How long have you got? Everything from attitudes and aspirations to infrastructure and consumption. The young generation today I find to be far more open-minded and tolerant than the Koreans I met in the late 1980s, especially when it comes to attitudes toward foreign countries, foreign peoples and foreign goods. Consumer life is now far freer than it used to be: It used to be “save, save, save,” then, immediately post-crisis, it went “spend, spend, spend.” (End result: Koreans went from some of the world’s greatest savers to some of its heaviest debtors after 2002. This problem continues to this day.) Leisure has arrived, whereas previously the concept barely existed: Koreans were put on this earth to work, not to enjoy themselves! The five-day workweek hugely boosted the leisure industry and quality of life: When I first came here and you asked a Korean his hobby, he said, “Sleeping!” and meant it. Work hours were relentless, so everyone was exhausted on Sunday - hence there was not much to do anyway. That is no longer the case: There are endless leisure options and Korea is a fun, exciting place to live. The infrastructure – from the mobile network to Incheon International Airport - is better than anything I find in Western Europe. One thing that really stands out is public toilets. When I first came here, entering one of those was like entering Dante’s inferno – I won’t go into details, you would not be able to print this, but it was nightmarish. Today, doing one’s business in a Korean public toilet – which are clean, sweet smelling, and well-equipped - is what it should be: A relief if not a pleasure.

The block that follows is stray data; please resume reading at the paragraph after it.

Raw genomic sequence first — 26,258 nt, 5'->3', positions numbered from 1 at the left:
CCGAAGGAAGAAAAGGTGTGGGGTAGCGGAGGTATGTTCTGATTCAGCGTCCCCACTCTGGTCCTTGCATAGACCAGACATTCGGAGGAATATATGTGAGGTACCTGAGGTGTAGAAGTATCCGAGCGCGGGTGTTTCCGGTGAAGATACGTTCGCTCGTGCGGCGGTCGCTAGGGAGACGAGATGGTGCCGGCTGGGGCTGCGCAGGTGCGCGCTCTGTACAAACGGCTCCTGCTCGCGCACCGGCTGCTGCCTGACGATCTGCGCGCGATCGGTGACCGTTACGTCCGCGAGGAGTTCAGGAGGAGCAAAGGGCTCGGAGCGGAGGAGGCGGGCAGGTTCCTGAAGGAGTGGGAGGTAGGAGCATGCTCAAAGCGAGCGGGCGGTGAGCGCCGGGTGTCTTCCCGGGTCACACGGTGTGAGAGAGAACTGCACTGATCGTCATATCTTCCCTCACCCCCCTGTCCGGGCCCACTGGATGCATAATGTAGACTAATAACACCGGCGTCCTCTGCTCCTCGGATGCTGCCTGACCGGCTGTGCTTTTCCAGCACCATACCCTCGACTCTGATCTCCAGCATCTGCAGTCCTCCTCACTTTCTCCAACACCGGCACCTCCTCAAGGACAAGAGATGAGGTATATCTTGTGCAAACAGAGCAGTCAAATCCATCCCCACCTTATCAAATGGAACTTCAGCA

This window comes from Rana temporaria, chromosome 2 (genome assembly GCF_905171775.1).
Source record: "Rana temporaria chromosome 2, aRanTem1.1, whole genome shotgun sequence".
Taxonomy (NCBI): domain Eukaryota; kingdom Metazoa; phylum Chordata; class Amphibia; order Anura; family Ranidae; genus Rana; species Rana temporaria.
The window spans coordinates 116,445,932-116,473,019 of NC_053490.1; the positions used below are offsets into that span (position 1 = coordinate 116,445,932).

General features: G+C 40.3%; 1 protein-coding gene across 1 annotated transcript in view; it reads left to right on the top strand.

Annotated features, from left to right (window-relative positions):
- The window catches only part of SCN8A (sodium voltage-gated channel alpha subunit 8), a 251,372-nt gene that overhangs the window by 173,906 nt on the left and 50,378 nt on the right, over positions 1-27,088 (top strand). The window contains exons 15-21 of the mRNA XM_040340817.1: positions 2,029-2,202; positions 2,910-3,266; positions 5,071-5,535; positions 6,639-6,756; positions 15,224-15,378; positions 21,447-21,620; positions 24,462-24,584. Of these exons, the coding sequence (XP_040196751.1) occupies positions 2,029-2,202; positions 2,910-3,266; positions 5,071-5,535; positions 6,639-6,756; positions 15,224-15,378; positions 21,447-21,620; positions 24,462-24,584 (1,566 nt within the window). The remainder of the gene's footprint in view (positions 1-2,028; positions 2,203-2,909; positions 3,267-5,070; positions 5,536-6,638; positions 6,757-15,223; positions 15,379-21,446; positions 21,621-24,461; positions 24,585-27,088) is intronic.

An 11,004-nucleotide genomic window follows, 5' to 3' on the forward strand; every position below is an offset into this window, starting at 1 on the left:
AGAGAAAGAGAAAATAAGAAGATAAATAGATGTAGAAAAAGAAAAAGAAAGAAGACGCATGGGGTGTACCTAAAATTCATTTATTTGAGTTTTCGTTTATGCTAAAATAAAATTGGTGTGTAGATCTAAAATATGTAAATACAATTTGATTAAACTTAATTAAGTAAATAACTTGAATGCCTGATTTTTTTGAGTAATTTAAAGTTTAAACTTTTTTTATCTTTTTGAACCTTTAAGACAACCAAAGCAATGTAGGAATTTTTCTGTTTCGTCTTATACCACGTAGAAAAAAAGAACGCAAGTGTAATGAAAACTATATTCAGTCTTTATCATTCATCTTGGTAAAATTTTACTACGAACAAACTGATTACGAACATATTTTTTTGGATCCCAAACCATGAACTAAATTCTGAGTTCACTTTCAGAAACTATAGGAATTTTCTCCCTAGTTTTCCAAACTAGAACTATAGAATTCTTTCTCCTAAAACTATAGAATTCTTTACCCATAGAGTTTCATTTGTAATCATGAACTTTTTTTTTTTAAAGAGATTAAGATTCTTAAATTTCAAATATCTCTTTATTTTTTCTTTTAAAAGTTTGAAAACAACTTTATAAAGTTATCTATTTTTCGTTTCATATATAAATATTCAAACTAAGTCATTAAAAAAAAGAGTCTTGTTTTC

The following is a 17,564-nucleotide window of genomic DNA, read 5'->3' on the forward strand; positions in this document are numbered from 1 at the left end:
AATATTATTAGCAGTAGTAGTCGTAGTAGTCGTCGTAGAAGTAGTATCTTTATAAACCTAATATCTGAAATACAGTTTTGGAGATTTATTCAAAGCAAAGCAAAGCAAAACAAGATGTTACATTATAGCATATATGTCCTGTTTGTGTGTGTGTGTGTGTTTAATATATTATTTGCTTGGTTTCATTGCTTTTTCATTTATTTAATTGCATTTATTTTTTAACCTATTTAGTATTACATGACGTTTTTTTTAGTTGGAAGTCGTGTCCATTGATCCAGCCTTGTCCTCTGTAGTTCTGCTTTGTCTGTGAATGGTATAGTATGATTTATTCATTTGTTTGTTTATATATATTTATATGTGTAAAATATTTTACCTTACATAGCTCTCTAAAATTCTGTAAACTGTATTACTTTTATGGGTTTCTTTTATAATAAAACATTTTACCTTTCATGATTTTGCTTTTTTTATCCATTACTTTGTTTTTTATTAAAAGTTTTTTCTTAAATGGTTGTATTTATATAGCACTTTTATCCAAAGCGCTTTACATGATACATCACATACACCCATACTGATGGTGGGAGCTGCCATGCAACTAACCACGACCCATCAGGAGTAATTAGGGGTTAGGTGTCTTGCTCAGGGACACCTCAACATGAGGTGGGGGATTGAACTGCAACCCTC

Chapter 6 of your book looks to the future and asks "what's next?” What are the biggest challenges you see Korea facing in the future?

There are diverse challenges, buy most of them come down to this idea of “Land of Extremes.” For one, Korea faces an enormous social problem: Their society has become overly competitive. I think this stems from traditional village culture with its “economics of envy” – i.e., “if Kim has something new, Park wants it too” - magnified a thousand-fold by surging economic growth and urbanization, and magnified further by government and corporate messaging urging people onward, ever onward. Now people have not only bought into it, they are trapped in it. For example many mums hate the education stresses, but still feel compelled to shove their children headfirst into the sausage grinder, as they have to “keep up with the Kims.” 

Then there is the demographic plunge – which is part driven by the first problem, as couples don’t want to have children, it is simply too expensive to educate them. This factor has all kinds of economic and even ethnic consequences.

Nationalism remains problematic. I experienced, somewhat bemusedly, the anti-Americanism of the early 2000s; now it has shifted to anti-Japaneseism. An even-handed reappraisal of 1910-1945 is long overdue; from what I read, there are many, many inaccuracies and exaggerations that have mutated into the conventional wisdom. Certainly, colonialism was exploitative, but I have actually sat and listened as a sitting Korean president equated Japan’s colonial rule of the peninsula with the Nazi genocide of the Jews and the Slavs. Sir Max Hastings wrote that it is “the duty of the historian to deploy relativity.” That is not being done here.